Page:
After finishing up Labor Day, I dug into the special post-conclusion section published in my copy which included an interview with the author. It turns out that Maynard actually had a written correspondence with a convict that seems to have partially inspired this story. Someone to whom she refers as Lucky wrote her a letter after reading a series of newspaper columns she had published. This Lucky figure was someone Maynard responded to and, in time, began to feel rather close with. I hate to give away the ending of this story, so skip the remainder of this paragraph and the entirety of the next one if you want to read Maynard’s telling for yourself via her website. But I think the true life conclusion highlights some important truths about the novel’s conclusion and the ideas explored by the author therein. Maynard felt it would be a breach of trust to ask Lucky why he was imprisoned, so she refrained from doing so for the entirety of their correspondence. But when he told her that he was about to be released from jail and planned to visit Maynard and her three children, fear got the better of her. When Maynard contacted the prison to inquire, she was told that Lucky had horrifically murdered his parents and would essentially never be released from jail given the number of years for which he was sentenced. She immediately cut off all correspondence with Lucky.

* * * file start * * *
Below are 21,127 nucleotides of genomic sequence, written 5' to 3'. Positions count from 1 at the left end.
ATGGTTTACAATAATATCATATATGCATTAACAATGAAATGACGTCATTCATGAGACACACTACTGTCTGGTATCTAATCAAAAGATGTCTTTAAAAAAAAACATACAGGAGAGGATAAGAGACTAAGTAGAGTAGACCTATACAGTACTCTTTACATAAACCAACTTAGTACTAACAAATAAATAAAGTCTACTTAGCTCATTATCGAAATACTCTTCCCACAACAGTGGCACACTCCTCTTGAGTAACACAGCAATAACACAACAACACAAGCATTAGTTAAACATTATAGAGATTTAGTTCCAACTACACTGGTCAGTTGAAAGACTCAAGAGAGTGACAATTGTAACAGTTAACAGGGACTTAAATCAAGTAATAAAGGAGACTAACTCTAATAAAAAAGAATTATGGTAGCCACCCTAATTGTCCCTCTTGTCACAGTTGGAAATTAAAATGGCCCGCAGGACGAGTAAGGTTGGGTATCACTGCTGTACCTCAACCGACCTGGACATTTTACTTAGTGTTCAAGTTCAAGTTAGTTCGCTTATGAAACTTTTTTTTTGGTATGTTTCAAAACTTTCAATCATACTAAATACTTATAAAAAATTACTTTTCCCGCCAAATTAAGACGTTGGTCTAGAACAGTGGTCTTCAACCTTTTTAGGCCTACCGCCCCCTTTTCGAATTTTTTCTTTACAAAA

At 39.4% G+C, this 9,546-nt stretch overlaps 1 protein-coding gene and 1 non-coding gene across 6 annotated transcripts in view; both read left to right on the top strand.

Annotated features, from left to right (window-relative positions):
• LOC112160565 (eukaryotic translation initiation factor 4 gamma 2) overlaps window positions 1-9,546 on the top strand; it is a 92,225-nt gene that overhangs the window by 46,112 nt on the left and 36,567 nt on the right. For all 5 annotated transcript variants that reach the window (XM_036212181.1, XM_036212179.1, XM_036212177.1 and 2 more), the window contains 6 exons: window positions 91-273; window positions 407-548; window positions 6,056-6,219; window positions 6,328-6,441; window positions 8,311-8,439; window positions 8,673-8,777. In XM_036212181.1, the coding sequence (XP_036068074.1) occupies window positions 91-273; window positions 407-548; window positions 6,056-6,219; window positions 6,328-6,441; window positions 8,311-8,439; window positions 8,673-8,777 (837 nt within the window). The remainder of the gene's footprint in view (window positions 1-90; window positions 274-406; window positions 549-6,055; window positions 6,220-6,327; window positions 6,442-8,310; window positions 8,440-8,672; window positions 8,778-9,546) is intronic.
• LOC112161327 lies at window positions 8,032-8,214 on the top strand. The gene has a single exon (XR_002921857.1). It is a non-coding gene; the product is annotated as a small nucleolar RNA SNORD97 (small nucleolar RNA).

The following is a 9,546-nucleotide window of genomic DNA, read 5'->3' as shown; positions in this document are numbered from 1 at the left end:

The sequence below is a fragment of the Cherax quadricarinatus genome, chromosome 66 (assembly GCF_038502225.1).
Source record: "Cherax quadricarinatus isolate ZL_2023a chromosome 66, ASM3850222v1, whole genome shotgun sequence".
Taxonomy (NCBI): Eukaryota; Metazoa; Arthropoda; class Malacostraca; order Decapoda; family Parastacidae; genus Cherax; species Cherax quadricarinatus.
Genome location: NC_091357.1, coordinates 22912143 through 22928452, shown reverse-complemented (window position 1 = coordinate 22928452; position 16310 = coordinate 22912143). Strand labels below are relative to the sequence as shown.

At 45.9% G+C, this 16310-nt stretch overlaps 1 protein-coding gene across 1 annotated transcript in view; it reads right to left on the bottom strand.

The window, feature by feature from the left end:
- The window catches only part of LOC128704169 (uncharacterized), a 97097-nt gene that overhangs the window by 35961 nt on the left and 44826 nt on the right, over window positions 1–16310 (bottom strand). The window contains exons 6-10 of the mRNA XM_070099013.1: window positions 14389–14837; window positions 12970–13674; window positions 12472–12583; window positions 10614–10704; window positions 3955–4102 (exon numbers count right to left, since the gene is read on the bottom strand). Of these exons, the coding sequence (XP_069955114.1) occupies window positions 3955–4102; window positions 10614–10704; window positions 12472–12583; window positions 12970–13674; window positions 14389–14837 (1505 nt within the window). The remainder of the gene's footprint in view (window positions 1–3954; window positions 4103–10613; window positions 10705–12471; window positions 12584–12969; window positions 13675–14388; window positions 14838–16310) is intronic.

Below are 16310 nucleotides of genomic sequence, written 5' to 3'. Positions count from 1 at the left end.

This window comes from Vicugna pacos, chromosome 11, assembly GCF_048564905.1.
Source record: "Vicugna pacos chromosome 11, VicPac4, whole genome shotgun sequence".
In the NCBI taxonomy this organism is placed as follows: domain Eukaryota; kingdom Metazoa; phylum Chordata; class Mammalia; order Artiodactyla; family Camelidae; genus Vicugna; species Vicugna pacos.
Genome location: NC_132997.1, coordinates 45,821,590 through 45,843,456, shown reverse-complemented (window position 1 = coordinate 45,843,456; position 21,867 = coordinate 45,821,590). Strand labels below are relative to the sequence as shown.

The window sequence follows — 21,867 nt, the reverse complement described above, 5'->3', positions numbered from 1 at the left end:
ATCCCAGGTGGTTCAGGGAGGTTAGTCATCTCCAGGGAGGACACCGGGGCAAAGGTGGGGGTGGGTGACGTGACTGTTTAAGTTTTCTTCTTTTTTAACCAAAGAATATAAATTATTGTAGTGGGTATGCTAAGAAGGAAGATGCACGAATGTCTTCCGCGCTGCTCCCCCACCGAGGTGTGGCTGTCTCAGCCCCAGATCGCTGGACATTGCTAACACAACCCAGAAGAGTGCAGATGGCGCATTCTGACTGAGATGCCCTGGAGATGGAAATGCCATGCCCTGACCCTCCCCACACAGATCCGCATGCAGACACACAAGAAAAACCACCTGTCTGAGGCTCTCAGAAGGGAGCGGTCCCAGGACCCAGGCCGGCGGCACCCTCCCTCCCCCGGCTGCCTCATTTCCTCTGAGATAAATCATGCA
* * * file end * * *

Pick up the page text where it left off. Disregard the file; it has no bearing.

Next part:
Though it was disheartening to discover that Lucky was not who Maynard believed him to be, the very fact that she went on to compose a novel dealing with a character not so unlike her imprisoned pen pal signifies the depth of his impact on the author, even though their relationship was entirely based upon written word (although she is a writer, so that may have something to do with how powerfully connected they were through mere letters). Learning about Maynard’s relationship with Lucky elucidates the myriad ways we humans are inclined to make excuses, compose arguments, or erect blinders in an effort to confirm our perceptions with the anticipated or actual truth. In the case of Frank, readers are immediately smitten and recognize the goodness of his character despite whatever faults or flaws may have landed him in the state penitentiary. Readers do not essentialize Frank as a criminal, and for this reason they will seek any evidence available to point to his innate goodness. We are rewarded for our faith in Frank by discovering that his crime was largely accidental, the result of a gross misunderstanding, rather than a reflection of a truly cruel and perverse nature. Likewise, Maynard did not allow herself to question what type of behavior Lucky could have engaged in to end up where he did, because doing so could interfere with her conception of Lucky as a generous, kind, thoughtful, and loving person. The morality of how we exercise these judgments upon others based on their actions, in isolation from the other traits they embody, is a moral dilemma we each need to wrestle with on our own. But the very fact that we do this in a routine way is something Maynard cunningly uses to her advantage in Labor Day to indulge readers and fuel the plot. I can’t speak to the merits of the film, but at least give the novel version a shot first, for it is completely engrossing and serves as a sharp observation on human nature.